Civil servant and naturalist Anwaruddin Choudhury says that Rajbongshi has a keen eye for detail which is reflected in his books. “He is the first person to actually trace the presence of the Bengal Fox (known as Ram Xial in Assamese) in Orang National Park and also click its photograph,” he says.
Rajbongshi’s books also touches upon the lives of the forests guards deputed in the remotest areas of the wild. “Often, we spend days in camps located in inaccessible areas. Being away from the civilisation really strengthens the bond among us guards,” he says. In Aranyar Bhitorsora, he writes about following India’s 1992 World Cup victory against Pakistan at Sydney courtesy a battery run radio, in a camp deep inside Kaziranga.
Rajbongshi does not shy away from including gory details in his books either. There are mentions of brave officials in the line of duty: from Officer Rikh Duara, whose face got permanently disfigured from a bear attack in Kaziranga to Ranger Narayan Sarma who was trampled to death by a rogue tusker in Dibru-Saikhowa National Park.
Then there are those memories he will always cherish: like when he accompanied Bharat Ratna Bhupen Hazarika and his son Tej on a jungle safari in 1987. Or, the time he was assisting wildlife expert Ziaur Rahman to cage a man-eating tiger that was troubling people in Bhomoraguri near Tezpur. Once, in Burapahar in Kaziranga, Rajbongshi recalls, they caught a gang of poachers trying to flee under the guise of a marriage party.
Noted environmentalist and President of the NGO, Early Birds, Moloy Baruah says that frontline staff writing books is a positive trend. Though Rajbongshi is not the first to do so. “Earlier Phatik Chandra Gogoi, who was a Conservator of Forest, wrote Bharator Bonoria Jontu. Jibon Das, who was a ranger in Manas National Park, and ACF Karuna Duttachoudhury also penned books about their experiences. These books create awareness about frontline staff and may help improve their working condition,” he says.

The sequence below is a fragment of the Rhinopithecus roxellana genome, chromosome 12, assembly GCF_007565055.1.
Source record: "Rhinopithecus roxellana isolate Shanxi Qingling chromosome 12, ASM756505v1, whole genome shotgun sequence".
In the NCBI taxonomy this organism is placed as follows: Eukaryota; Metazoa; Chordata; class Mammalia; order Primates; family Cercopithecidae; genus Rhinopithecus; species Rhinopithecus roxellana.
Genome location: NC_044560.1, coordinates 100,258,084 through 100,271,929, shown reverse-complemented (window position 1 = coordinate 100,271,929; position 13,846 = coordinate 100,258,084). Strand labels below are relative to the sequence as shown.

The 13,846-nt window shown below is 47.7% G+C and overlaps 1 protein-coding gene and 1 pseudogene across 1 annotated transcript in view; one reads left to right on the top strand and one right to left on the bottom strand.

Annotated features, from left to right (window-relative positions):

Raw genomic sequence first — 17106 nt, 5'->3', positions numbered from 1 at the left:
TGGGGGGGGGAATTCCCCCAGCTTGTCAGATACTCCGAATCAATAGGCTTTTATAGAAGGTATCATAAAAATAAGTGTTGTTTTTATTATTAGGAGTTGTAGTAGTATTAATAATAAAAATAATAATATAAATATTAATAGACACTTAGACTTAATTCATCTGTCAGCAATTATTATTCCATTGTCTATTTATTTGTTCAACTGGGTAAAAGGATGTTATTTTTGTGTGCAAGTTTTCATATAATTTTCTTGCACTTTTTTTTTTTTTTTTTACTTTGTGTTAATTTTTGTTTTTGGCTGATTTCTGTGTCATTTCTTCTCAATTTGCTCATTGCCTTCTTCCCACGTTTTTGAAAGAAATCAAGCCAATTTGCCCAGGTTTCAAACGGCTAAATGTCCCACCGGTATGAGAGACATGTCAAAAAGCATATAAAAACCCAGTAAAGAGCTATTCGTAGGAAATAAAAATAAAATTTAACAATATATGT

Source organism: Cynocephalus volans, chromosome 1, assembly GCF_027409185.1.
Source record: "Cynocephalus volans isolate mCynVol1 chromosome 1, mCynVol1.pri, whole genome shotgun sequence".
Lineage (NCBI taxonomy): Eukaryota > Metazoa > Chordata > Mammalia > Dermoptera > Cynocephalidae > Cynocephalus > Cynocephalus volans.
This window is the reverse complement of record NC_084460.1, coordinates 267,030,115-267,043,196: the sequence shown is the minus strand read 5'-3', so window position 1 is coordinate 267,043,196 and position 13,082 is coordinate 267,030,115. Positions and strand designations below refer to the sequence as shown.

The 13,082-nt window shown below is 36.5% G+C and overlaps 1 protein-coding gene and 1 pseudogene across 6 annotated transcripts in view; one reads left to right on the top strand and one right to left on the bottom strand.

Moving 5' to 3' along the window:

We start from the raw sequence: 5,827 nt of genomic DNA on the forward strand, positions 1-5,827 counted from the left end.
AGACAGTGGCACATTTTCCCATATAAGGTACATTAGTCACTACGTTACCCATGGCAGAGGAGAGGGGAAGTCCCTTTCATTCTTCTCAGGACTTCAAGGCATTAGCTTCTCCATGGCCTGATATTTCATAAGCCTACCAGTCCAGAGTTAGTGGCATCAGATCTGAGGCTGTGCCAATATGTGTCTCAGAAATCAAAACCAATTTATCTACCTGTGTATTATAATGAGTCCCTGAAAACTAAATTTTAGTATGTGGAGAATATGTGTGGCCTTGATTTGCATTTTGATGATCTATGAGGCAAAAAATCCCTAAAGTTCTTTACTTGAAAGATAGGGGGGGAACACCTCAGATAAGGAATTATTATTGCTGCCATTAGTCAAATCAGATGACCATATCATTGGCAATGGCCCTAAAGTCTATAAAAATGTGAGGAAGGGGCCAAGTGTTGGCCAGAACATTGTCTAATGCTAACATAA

Hiranya Kumar Sarma, Field Director, Manas National Park, adds that these books help researchers too. “Recently I have seen Mahesh Nath, Beat Officer in Nagaon, writing about man-elephant conflict on Facebook. While many experts have published papers on the topic, Nath’s posts are unique because it is based on his experiences as a field worker,” he says.
Rajbongshi has not just written books but also featured in one. He was one of the characters in renowned novelist Anuradha Sarma Pujari’s novel Eyat Ekhon Aranya Asil. She says, “My novel was based in the backdrop of eviction in Amchang. Rajbongshi helped me with my research and showed me around the forest. He became one of my main characters.”
Meanwhile Rajbongshi is happy to be a source of inspiration — for others’ work as well as to do his own. In 2024, after he retires, he plans on becoming a full-time author.
The writer is a freelance journalist in Assam and tweets at nabarun_guha45.